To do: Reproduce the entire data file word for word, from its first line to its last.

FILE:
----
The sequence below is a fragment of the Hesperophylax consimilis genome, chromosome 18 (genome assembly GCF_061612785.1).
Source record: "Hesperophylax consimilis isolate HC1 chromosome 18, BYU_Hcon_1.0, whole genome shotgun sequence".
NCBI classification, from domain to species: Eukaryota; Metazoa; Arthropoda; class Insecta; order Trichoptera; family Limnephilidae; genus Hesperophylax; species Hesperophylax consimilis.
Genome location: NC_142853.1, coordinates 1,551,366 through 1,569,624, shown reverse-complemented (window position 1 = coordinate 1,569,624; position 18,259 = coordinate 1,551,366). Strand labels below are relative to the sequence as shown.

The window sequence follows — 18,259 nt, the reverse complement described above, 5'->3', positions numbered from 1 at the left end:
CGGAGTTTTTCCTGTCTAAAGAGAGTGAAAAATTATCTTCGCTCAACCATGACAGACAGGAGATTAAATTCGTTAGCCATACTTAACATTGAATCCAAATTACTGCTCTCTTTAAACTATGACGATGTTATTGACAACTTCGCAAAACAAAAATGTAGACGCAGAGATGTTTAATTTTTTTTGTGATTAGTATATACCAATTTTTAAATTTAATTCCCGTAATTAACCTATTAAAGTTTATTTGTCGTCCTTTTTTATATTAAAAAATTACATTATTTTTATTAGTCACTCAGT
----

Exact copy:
The sequence below is a fragment of the Hesperophylax consimilis genome, chromosome 18 (genome assembly GCF_061612785.1).
Source record: "Hesperophylax consimilis isolate HC1 chromosome 18, BYU_Hcon_1.0, whole genome shotgun sequence".
NCBI classification, from domain to species: Eukaryota; Metazoa; Arthropoda; class Insecta; order Trichoptera; family Limnephilidae; genus Hesperophylax; species Hesperophylax consimilis.
Genome location: NC_142853.1, coordinates 1,551,366 through 1,569,624, shown reverse-complemented (window position 1 = coordinate 1,569,624; position 18,259 = coordinate 1,551,366). Strand labels below are relative to the sequence as shown.

The window sequence follows — 18,259 nt, the reverse complement described above, 5'->3', positions numbered from 1 at the left end:
CGGAGTTTTTCCTGTCTAAAGAGAGTGAAAAATTATCTTCGCTCAACCATGACAGACAGGAGATTAAATTCGTTAGCCATACTTAACATTGAATCCAAATTACTGCTCTCTTTAAACTATGACGATGTTATTGACAACTTCGCAAAACAAAAATGTAGACGCAGAGATGTTTAATTTTTTTTGTGATTAGTATATACCAATTTTTAAATTTAATTCCCGTAATTAACCTATTAAAGTTTATTTGTCGTCCTTTTTTATATTAAAAAATTACATTATTTTTATTAGTCACTCAGT